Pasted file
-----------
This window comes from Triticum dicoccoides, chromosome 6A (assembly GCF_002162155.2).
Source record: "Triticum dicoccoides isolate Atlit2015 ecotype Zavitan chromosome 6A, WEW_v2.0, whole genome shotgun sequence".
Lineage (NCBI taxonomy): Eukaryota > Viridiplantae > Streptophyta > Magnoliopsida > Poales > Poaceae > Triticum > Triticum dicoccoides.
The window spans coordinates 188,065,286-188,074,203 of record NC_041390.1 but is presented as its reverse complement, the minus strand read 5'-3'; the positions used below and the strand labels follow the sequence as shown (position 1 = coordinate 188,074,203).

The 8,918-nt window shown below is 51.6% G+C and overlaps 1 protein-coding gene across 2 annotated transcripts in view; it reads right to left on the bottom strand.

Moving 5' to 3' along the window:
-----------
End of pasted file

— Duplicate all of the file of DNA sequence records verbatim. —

This window comes from Triticum dicoccoides, chromosome 6A (assembly GCF_002162155.2).
Source record: "Triticum dicoccoides isolate Atlit2015 ecotype Zavitan chromosome 6A, WEW_v2.0, whole genome shotgun sequence".
Lineage (NCBI taxonomy): Eukaryota > Viridiplantae > Streptophyta > Magnoliopsida > Poales > Poaceae > Triticum > Triticum dicoccoides.
The window spans coordinates 188,065,286-188,074,203 of record NC_041390.1 but is presented as its reverse complement, the minus strand read 5'-3'; the positions used below and the strand labels follow the sequence as shown (position 1 = coordinate 188,074,203).

The 8,918-nt window shown below is 51.6% G+C and overlaps 1 protein-coding gene across 2 annotated transcripts in view; it reads right to left on the bottom strand.

Moving 5' to 3' along the window: